In fact, medical professionals may be at an especially high risk of suicide during the pandemic. A lack of personal protective equipment, seeing colleagues get sick, and the fear of contracting the virus are just a few factors that can take a serious toll on well-being.

But it’s not just physicians who feel the strain. A study on healthcare workers in Wuhan, China found that nurses and other frontline workers were more likely to experience psychological distress, including anxiety and depression, during the COVID-19 pandemic.

How to Check on Loved Ones

If you’re concerned about a friend or family member, reach out to them. Ask them how they’re doing. Be sure to acknowledge what a stressful time this is, and encourage them to share how they're handling the emotions caused by the current situation.

If you suspect they’re having thoughts of suicide, don’t hesitate to ask. Be direct with your questions by asking something like, “Have you had any thoughts about hurting yourself?” or “Have you thought about ending your life?”

If there’s an imminent risk of suicide, call 911 or your local police department. Imminent risk may mean the individual has the intention of following through with a plan or has already engaged in suicidal behavior, such as taking pills.

If the danger isn’t imminent, encourage the person to get help from a mental health professional. Make it clear that they deserve to feel better and you’re willing to guide them towards getting the help they need.

If you have questions about how to proceed or what to do, contact a suicide prevention or crisis line to talk about the situation.

If you’re concerned about a loved one’s well-being, it’s important to also take care of yourself. You might see a therapist on your own or you might reach out to someone you trust to help you work through the emotions you’re dealing with.


If you are having thoughts of suicide, contact the National Suicide Prevention Lifeline at 1-800-273-8255. It’s free, confidential, and available 24/7 for anyone experiencing emotional distress.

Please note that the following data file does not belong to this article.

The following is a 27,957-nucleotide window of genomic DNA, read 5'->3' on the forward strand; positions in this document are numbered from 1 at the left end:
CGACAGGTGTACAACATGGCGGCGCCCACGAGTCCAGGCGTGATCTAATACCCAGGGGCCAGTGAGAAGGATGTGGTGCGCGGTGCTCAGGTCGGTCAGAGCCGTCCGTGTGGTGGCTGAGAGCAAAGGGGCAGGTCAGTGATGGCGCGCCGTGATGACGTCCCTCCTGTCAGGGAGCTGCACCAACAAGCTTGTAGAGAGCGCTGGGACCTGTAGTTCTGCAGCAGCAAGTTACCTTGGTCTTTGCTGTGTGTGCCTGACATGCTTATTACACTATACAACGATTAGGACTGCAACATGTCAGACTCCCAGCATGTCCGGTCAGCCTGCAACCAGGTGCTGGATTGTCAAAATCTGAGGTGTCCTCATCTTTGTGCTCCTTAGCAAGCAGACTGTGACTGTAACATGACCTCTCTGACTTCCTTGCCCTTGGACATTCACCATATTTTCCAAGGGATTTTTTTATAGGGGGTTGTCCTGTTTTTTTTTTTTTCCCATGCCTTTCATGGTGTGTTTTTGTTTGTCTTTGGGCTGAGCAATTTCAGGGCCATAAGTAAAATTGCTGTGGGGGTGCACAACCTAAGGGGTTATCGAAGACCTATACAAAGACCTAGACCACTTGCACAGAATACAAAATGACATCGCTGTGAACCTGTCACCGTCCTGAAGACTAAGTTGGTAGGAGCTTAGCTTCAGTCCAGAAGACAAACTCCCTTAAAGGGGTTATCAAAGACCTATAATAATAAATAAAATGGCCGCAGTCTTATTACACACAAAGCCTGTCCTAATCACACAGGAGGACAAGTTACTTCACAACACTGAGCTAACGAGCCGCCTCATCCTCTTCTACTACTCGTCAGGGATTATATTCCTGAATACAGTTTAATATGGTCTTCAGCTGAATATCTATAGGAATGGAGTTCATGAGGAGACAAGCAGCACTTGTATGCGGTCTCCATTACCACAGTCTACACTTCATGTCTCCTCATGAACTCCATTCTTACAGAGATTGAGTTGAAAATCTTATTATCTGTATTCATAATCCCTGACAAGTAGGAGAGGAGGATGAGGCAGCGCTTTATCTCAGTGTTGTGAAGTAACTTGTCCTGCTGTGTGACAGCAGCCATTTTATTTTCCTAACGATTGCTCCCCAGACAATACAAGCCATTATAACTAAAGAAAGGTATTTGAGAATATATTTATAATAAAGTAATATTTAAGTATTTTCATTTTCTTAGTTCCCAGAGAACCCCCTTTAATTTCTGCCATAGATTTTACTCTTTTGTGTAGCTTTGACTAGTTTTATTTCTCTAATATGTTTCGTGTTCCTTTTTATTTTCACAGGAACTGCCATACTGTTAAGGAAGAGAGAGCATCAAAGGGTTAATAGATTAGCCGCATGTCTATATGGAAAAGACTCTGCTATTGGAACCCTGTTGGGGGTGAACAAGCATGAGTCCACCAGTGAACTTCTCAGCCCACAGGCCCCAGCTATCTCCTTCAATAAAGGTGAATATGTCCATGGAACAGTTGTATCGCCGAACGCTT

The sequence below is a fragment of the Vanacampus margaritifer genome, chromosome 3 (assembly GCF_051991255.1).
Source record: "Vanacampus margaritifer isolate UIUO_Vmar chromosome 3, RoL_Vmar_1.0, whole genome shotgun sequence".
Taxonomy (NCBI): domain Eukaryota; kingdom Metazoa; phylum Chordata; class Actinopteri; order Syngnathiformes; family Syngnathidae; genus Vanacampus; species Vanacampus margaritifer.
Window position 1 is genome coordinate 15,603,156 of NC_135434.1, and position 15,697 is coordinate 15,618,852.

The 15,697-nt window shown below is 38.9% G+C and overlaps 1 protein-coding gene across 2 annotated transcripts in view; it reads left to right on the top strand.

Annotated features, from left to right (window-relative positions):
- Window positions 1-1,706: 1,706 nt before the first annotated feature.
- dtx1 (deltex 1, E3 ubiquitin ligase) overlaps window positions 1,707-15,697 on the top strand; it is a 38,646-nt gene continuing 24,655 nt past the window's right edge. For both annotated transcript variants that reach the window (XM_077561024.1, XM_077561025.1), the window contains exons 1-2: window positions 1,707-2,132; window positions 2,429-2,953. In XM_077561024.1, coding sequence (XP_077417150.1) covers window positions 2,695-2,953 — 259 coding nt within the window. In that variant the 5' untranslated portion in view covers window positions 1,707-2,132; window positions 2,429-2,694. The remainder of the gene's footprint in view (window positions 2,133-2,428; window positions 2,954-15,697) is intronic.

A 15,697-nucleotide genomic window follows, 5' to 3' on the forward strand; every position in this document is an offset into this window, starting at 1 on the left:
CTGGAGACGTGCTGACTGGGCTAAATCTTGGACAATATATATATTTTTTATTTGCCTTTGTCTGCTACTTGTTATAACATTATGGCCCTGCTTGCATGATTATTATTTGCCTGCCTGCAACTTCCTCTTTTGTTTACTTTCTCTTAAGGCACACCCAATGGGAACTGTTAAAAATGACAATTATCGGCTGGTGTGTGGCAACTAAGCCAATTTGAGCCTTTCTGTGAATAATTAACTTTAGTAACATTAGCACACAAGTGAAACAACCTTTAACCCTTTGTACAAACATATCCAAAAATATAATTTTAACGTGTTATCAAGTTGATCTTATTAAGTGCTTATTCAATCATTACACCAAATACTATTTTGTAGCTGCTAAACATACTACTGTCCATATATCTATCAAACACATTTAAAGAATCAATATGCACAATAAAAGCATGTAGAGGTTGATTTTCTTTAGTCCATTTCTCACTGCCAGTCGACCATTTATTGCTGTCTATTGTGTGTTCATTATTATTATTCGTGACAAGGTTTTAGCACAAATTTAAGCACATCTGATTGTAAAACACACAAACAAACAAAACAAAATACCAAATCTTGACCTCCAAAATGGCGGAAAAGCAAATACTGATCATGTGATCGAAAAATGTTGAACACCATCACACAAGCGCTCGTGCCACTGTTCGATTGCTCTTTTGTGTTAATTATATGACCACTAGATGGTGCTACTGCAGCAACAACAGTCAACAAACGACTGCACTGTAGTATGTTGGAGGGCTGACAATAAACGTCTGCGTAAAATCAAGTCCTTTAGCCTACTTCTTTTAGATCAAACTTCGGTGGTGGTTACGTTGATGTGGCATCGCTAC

You can also contact the crisis text line. Text HOME to 741741 to connect with a trained crisis counselor via text message. Anyone in the US and Canada can get free support 24/7.

Calling your primary care physician or your local emergency room is always an option.

What This Means For You

It’s important to seek professional help if you’re having thoughts of killing yourself. And if you suspect a loved one may be suicidal, it’s important to support their efforts in getting help. Talk therapy, medication, or a combination of services have been shown to help. Hospitalization may be necessary in an acute crisis.

The information in this article is current as of the date listed, which means newer information may be available when you read this. For the most recent updates on COVID-19, visit our coronavirus news page.

6 Sources
Verywell Mind uses only high-quality sources, including peer-reviewed studies, to support the facts within our articles. Read our editorial process to learn more about how we fact-check and keep our content accurate, reliable, and trustworthy.
  1. Cordina J, Levin E, Ramish A. Helping US healthcare stakeholders understand the human side of the COVID-19 crisis: McKinsey Consumer Healthcare Insights. McKinsey & Company.

  2. Calati R, Ferrari C, Brittner M, et al. Suicidal thoughts and behaviors and social isolation: A narrative review of the literature. J Affect Disord. 2019;245:653‐667. doi:10.1016/j.jad.2018.11.022

  3. Oyesanya M, Lopez-Morinigo J, Dutta R. Systematic review of suicide in economic recession. World J Psychiatry. 2015;5(2):243‐254. doi:10.5498/wjp.v5.i2.243

  4. VanderWeele TJ, Li S, Tsai AC, Kawachi I. Association between religious service attendance and lower suicide rates among US women. JAMA Psychiatry. 2016;73(8):845-851. doi:10.1001/jamapsychiatry.2016.1243

  5. Reger MA, Stanley IH, Joiner TE. Suicide mortality and coronavirus disease 2019—a perfect storm?JAMA Psychiatry. 2020;77(11):1093. doi:10.1001/jamapsychiatry.2020.1060

  6. Dutheil F, Aubert C, Pereira B, et al. Suicide among physicians and health-care workers. PLoS One. 2019;14(12):e0226361. doi:10.1371/journal.pone.0226361

By Amy Morin, LCSW, Editor-in-Chief
Amy Morin, LCSW, is the Editor-in-Chief of Verywell Mind. She's also a licensed clinical social worker, psychotherapist, and international bestselling author. Her books, including "13 Things Mentally Strong People Don't Do," have been translated into more than 40 languages. Her TEDx talk,  "The Secret of Becoming Mentally Strong," is one of the most viewed talks of all time.